Wednesday, January 19, 2011

Part I: Original sin, arguing with God, forgiveness, healing and a few other Big Hairy topics

The calamitous events of our world in recent weeks are many: the attempted assassination of a Congresswoman in Arizona and the murder of six people, floods in South America, an earthquake in Pakistan, war in Afghanistan, the death of friends.

The list begs many questions. Some of those questions are about public policy and democracy, and our response as human beings to the plight of other human beings.

Other questions are about God.

Why is it that our world is broken? Why does God put up with this? Where is God? Those are theological questions; many have proposed answers, none fully work.

For some, the answer is that we are being tested by God. Life is a big test, and for those who pass, there is a prize at the end in the here-beyond. That concept, however, seems to blame God for everything that goes wrong, and the logical extension of that is to give ourselves credit for everything that goes right. That seems backwards to me and not very satisfying.

The classic response of the Church is that the brokenness of the world reflects the “original sin” of Adam and Eve, as told in Genesis 2:4-3:24.

But I must confess that I’ve struggled with the concept of “original sin.” It has never made much sense to me. How would the “sin” of Adam and Eve be transmitted to me? Where is the “original sin” DNA located in the human genome?

And if our human species evolved from earlier primates, as I am certain beyond a reasonable doubt is factually true, just who is Adam and Eve? The fossil record shows our human ancestry to be far more complicated than the myth of two people who were created whole out of mud.

We’ve crossbred with other earlier hairy hominids (now called “hominins” by scientists). From which branch of the human species do Adam and Eve get and their “original sin”? And, even if there were an Adam and Eve, how would their sins be transmitted to me?

To put this another way, I don’t buy it, at least not the way much of Christianity has warped science to fit the concept of original sin.

I suspect those who hold to a “creationist” view of the Genesis biblical story do so not out of any genuine interest in scientific pursuit, but to defend the concept of “original sin” transmitted from Adam and Eve. A lot of sin-punishment-repentance-election-salvation theology hangs on that story being literally true. If the story goes away, the doctrinal edifice collapses, hence there are people willing to die in the ditch to defend the historical veracity of the Adam and Eve story.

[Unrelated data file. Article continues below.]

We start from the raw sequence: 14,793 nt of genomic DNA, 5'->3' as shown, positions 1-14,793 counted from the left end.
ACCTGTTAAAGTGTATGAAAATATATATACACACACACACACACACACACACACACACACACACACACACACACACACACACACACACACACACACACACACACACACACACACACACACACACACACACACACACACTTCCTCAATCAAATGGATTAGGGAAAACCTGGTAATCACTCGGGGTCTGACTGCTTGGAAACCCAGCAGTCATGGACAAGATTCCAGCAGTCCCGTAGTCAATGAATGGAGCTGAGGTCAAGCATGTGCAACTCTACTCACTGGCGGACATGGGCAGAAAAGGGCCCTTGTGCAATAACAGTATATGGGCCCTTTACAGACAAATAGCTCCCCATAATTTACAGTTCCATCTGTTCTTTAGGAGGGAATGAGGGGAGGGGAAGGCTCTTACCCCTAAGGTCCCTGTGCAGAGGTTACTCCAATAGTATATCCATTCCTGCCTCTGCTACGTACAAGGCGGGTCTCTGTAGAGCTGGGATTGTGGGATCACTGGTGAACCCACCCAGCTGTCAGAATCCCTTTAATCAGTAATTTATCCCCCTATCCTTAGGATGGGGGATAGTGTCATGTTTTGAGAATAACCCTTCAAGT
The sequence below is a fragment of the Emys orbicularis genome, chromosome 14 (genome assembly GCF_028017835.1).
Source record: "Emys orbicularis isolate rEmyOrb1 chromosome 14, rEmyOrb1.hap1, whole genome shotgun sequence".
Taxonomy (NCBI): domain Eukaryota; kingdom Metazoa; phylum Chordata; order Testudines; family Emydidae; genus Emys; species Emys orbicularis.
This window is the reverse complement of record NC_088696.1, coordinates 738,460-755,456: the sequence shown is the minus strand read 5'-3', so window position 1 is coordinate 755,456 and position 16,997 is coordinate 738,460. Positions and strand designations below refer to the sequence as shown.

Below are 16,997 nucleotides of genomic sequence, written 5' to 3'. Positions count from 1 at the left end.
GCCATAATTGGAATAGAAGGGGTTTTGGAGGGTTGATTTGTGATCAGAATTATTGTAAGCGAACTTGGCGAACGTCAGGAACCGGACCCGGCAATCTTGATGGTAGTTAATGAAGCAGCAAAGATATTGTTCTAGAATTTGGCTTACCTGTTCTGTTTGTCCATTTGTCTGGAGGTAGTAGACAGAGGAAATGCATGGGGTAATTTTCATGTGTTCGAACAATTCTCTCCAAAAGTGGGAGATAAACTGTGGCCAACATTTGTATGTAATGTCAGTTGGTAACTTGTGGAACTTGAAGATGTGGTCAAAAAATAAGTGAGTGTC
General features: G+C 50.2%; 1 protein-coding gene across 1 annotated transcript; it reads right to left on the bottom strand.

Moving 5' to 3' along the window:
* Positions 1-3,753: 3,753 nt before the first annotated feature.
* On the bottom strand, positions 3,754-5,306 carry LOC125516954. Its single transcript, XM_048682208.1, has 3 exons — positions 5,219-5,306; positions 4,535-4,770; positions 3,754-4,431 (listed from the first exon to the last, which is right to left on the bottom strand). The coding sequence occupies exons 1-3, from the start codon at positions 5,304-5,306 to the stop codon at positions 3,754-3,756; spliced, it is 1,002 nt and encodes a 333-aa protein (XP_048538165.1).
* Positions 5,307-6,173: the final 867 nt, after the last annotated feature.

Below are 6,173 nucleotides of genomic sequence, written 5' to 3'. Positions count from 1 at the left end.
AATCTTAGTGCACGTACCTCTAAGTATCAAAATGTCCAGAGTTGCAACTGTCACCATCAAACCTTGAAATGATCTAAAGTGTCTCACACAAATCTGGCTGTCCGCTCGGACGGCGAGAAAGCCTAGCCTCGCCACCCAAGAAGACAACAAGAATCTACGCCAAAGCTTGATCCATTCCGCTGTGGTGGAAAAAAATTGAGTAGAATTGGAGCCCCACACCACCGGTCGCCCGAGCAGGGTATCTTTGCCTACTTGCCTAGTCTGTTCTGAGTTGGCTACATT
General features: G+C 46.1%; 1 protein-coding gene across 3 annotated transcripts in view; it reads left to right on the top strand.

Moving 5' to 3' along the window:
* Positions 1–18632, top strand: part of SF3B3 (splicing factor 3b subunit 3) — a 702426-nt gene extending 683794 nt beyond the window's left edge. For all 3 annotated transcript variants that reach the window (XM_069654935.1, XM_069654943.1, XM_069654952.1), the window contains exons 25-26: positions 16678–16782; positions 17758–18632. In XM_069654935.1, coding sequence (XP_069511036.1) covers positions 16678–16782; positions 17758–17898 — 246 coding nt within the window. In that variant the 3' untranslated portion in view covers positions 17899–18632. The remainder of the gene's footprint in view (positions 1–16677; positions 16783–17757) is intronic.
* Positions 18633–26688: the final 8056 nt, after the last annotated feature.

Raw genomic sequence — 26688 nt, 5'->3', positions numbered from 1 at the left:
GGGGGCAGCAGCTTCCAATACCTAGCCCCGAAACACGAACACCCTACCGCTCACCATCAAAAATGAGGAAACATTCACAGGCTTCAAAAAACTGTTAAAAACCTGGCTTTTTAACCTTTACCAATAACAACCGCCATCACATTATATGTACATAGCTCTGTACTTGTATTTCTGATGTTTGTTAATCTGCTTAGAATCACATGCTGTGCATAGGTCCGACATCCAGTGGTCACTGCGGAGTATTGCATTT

Yet even of the story doesn’t go away, you don’t have to reach the New Testament to call into question human sin as the explanation for all that is wrong in the world. The sin-punishment etc. doctrine is picked to pieces in the Book of Job, and rather convincingly.

So we are back to the original question: How do we explain the brokenness of our world? Something is out of kilter, of that I am also certain. Science is not getting us off the hook either.

Recently, I’ve begun to see this original sin concept another way, and I hope you might go with me here. There is considerably more depth to this concept than meets the eye or the popular religionist’s lore.

I will say more about that tomorrow. Please join me then for Part II.

Illustrations: "The Creation of Adam," Sistine Chapel, by Michaelangelo; the fossil "Lucy," a 3.2 million year old hominid found in Ethiopia.


shadowlands said...

'Why is it that our world is broken? Why does God put up with this? Where is God? Those are theological questions; many have proposed answers, none fully work.'

He(Jesus) always said, that knowledge on earth would be imperfect.We only ever see, through a mirror lit dimly.
Why do you reckon my favourite guy on earth is C. S. Lewis? I've been to all the places he visited and prayed in faith, at the same. He is my hero, to be frank and I am a Catholic but dad introduced me to him, through the screwtape letters as a teenager.Shadowlands. We won't be judged on intellect, at the end of the final day. My good friend, an anglican convert, an exorcist to boot, a priest, preaches, each Sunday, on love. "How have you loved?"
This, he says, is how we shall be questioned on that terrible day.

Looking forward to the next installment.

Robert Hagedorn said...

Before we struggle with the concept of original sin we must first understand what exactly the original sin WAS. Please do a search: The First Scandal Adam and Eve.

The Rev. James Richardson said...

Stay tuned. More to go on this topic.